Upon the expiration of the handicap period as programmed into the handicap circuit section 32 and as adjusted by the compensation period, the output signal 33 therefrom, enables the delay circuit section 34 and the apparatus 30 continues as to operate as in the prior art.

Although the embodiment described shows the delay period being activated after the handicap period, the invention can also be practiced with the handicap period being activated after the delay period. Furthermore, the invention can be practiced by subtracting the compensation period from a total delay period consisting of the handicap delay period and the reaction delay period. In addition, although counters are described as being count-down circuits, they can also be count-up circuits.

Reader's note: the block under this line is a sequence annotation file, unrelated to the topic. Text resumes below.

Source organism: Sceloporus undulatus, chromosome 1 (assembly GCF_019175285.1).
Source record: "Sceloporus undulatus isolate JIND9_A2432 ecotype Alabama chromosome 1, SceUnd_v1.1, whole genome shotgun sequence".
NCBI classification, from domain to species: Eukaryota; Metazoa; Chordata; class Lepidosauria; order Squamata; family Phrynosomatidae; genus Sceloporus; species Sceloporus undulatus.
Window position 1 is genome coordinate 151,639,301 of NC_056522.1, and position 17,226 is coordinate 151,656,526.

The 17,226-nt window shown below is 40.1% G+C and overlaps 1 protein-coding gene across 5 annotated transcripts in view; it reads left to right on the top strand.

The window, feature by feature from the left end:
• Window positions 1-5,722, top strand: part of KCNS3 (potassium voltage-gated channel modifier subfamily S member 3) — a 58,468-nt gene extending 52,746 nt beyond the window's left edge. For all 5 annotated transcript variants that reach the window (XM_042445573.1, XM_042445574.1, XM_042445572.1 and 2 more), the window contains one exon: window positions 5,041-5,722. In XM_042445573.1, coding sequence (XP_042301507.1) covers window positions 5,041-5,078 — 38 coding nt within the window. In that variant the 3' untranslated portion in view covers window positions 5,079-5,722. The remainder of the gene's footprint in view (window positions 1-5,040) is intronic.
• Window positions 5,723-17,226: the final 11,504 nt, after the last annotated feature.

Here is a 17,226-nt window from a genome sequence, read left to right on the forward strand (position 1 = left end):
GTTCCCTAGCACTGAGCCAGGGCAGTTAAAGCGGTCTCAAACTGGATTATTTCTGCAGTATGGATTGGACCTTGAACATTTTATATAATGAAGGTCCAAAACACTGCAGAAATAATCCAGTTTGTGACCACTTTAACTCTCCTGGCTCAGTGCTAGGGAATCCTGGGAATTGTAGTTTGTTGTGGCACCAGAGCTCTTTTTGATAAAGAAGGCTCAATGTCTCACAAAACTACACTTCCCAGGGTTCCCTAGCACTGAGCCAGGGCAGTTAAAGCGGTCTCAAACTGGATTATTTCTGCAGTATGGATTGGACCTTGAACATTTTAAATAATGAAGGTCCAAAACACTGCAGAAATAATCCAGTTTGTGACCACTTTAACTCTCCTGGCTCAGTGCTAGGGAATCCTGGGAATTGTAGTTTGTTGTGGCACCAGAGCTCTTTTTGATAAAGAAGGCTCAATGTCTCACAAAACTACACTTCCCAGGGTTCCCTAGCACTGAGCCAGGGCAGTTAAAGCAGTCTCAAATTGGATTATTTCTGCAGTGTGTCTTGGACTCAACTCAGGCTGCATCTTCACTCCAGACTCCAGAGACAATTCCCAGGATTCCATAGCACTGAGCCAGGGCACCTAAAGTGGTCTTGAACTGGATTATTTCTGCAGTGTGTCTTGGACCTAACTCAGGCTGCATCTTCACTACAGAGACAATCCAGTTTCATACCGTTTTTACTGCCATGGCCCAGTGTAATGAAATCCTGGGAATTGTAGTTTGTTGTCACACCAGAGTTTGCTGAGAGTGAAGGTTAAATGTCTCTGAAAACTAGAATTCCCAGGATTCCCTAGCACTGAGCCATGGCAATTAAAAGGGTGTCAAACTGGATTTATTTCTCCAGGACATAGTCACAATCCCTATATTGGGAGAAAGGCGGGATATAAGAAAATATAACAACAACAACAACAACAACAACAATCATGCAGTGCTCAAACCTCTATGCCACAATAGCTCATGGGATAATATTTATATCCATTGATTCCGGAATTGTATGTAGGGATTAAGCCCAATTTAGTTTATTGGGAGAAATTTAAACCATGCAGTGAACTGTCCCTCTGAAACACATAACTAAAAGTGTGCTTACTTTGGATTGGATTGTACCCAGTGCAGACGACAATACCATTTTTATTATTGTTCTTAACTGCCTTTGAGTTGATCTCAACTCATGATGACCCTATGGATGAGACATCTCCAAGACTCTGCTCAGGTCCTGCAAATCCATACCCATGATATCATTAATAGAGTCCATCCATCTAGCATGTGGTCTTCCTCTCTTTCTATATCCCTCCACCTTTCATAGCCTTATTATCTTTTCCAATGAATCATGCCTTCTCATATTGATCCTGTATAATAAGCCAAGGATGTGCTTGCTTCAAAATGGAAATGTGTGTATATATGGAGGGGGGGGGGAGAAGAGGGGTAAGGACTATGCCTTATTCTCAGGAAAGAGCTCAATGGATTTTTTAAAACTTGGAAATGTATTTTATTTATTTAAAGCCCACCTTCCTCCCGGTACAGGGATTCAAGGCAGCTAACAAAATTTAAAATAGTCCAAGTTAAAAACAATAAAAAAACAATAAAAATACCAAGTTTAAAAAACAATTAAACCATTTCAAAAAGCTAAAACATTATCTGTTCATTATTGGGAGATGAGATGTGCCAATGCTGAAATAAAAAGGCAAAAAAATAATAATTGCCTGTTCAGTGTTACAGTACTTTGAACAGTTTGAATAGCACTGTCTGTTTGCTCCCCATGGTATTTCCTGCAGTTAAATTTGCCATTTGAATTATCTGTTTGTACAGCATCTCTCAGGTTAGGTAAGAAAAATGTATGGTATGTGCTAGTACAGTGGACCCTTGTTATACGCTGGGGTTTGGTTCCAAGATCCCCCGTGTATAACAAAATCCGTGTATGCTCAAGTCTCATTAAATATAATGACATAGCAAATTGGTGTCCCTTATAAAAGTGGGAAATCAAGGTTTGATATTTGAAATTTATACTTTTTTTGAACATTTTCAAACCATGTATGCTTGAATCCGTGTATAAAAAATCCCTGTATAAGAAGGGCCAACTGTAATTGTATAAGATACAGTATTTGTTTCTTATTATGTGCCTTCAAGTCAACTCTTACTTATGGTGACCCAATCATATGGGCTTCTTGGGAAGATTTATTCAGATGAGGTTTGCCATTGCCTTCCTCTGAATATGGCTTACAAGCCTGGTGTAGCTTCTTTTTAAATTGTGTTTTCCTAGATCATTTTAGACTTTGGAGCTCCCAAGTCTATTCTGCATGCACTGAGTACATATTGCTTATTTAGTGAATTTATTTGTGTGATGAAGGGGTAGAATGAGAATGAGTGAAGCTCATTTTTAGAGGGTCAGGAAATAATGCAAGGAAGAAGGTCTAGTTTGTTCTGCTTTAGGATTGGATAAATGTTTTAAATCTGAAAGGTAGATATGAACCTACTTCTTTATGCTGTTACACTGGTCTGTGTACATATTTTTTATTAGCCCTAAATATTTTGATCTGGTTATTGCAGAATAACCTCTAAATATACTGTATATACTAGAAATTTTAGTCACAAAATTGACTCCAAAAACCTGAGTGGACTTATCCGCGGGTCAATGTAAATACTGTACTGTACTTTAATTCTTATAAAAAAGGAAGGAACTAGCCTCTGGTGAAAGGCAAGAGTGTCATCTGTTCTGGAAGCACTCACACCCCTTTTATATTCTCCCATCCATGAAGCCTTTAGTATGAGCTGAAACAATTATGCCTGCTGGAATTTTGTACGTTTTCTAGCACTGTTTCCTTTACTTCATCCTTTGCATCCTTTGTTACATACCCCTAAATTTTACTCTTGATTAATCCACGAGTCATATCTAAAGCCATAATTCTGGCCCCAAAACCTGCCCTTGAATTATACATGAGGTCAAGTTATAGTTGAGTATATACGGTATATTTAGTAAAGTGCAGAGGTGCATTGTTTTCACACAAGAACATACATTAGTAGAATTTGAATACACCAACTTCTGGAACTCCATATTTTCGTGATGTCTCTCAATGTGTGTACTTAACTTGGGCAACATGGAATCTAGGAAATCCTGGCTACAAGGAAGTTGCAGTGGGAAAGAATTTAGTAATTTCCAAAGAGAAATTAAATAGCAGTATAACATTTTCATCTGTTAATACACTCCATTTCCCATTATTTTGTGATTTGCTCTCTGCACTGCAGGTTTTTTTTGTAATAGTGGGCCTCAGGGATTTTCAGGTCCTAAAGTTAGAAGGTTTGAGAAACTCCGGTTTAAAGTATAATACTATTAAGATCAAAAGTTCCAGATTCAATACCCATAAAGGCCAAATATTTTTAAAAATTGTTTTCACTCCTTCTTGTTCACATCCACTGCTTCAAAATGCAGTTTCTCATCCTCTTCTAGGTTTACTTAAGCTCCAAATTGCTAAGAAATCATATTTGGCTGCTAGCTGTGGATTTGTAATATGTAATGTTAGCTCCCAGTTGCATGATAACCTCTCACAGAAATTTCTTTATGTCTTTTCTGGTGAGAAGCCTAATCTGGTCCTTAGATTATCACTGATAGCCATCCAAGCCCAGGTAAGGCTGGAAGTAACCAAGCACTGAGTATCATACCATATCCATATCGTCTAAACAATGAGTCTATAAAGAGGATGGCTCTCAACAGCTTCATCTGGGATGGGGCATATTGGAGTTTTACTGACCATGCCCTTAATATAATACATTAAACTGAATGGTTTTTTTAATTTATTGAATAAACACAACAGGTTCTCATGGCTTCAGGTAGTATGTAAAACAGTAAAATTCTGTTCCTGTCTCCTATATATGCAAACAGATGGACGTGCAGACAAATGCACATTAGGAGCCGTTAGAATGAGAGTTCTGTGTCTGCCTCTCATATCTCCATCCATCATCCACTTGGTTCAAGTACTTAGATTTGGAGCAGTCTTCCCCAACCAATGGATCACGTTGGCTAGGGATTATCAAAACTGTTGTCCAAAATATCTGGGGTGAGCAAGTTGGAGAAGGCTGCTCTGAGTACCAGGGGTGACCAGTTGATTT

Referring to FIG. 4 there is shown a block level circuit diagram of another embodiment of a cross-over compensation circuit 130 of the present invention, using a microprocessor 60. In the preferred embodiment the microprocessor is a 87C52. The circuit 130 also input switches 62 (a-d), for inputting elapsed time, delay time, cross compensation time, and other data into the microprocessor 60. An input/output circuit 64 generates the reset signal and also interfaces the high power output of the microprocessor 60 to the transbrake. In the preferred embodiment the input/output circuit 64 comprises filters and drive circuits which are well known in the art.